11 things to learn from Alyson Woloshyn’s remarkable life.
My best friend Alyson passed away last year after a courageous battle with brain cancer. We had known each other since we were thirteen. She understood me better than anyone and I miss her every single day.
A few months after she died, her brother Cameron, who was expecting his first child asked a group of us to write down memories of Alyson. He wanted his daughter Kayleigh to be able to read first hand stories and anecdotes of her amazing Aunt someday. While I immediately loved the idea, part of me wasn’t ready to say goodbye by putting thoughts down in writing. I wondered how could I ever do justice to this incredible person. Then I realized she would have loved this — the passing of quotes and knowledge for people to improve their lives. That was the epitome of Alyson, always giving back to others.
So sweet Kayleigh, some advice taken from your Aunt’s own words and my insight from our more than twenty years of friendship.
1. Enjoy every step of the journey.
“When I think about the ‘biggest change’ that has resulted this year, I immediately think about how proud and confident I am of the actions I choose to take day in and day out. ”
2. Be there, people remember.
Ever since I can remember, Alyson loved birthdays. Her birthday, your birthday, holidays, Christmas, Mondays, Tuesdays — she just reveled in any excuse to celebrate milestones. Perhaps it stems from her amazing parents,but she always made it a big deal. If there was a wedding or birthday or important celebration, Alyson was there and she’d bring a mixed tape to perfectly match the occasion. It used to drive me a bit crazy because I knew the time, cost of flights and presents stopped her from doing things for herself.
I was wrong. It matters.
We had a tradition of buying each other concert tickets for our birthdays. The shared experience of seeing Bjork, Depeche Mode, Fiona Apple, Garbage, Peter Gabriel live were some of our most memorable times together. It sounds simple when you say it out loud, but being physically or thoughtfully present is something people remember about you. If you really want to make an impact, let others know you care by being there.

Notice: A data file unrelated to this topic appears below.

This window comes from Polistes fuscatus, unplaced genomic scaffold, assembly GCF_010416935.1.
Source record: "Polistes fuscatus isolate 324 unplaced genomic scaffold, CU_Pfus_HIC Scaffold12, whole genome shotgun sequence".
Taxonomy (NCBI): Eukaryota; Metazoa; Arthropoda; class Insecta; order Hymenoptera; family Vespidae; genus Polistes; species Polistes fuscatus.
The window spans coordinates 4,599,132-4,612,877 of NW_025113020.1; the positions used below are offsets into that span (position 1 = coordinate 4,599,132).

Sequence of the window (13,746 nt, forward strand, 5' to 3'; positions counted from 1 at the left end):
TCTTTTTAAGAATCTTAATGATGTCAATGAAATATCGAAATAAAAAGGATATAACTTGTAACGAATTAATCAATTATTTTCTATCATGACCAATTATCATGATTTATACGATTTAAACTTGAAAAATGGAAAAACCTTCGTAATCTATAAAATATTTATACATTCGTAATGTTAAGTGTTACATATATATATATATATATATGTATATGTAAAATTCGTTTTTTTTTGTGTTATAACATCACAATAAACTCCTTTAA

“I choose to invest my time being ever learning, always optimistic and ensuring I always keep my word.”
3. Be naïve.
Many people throw around the words ‘positive attitude’ so often that it feels prescribed. It doesn’t take long to dig into Alyson’s story to see that she was an eternal optimist. She radiated that kind of energy and it showed in the words she chose to motivate herself and others. It’s a decision to live in fear. It’s a choice to be positive.
“ I believe what differentiates a naïve person from a gullible person is the way naïve people curiously look at their world and believe that the world is predominantly good. A naïve person’s glass is always half full, they instinctually give people the benefit of the doubt and they naturally respond to situations with trust rather than suspicion.”
4. Find a friend who wants to be unreasonable.
One of the most extraordinary parts of life is when you connect with likeminded people. A friend who challenges you to ‘think big’ or gives that nudge you need to believe in your dreams.
When Alyson and I were in high school, I can remember sitting in her basement one weekend plotting out logistics for a potential HIV/AIDS fundraising concert. Looking back, we didn’t consider it unreasonable for two 16 year-olds to pull off a massive 6,000-person event at the Kitchener Auditorium with performances from some of the biggest artists in Canada. Over the years, we left notebooks full of grand ideas like that fundraiser on the table. What I didn’t realize until recently is how profound it was to meet someone else at this age who thought making a difference was cool. I strongly believe we are the sum of the company we keep and I know I would have been a different person today if didn’t have friends like Alyson who supported me.
Alyson and Amanda surfing in Tofino. We described this as our Thelma and Louise week.
5. Put in more than you take out.
“Maintaining relationships takes consistent effort. It doesn’t have to be hard but it does have to be genuine. When you build a relationship purely motivated by what the other person can do for you, you lose sight of what you can personally gain by doing for that other person.”
6. Dance, sing and laugh like no one is watching.
When I close my eyes and think about Alyson I always picture the same three situations. Laughing hysterically on the sofa while watching some cheesy comedy, driving with the stereo on full blast singing along to a song on repeat or busting out moves with hands in the air on the dance floor. We shared a passion for music — although her love of karaoke and obsession with the eighties went a bit further than anything I’d ever admit to. She certainly wasn’t the best singer, dancer or film critic in the world, but she knew how to let go and enjoy it.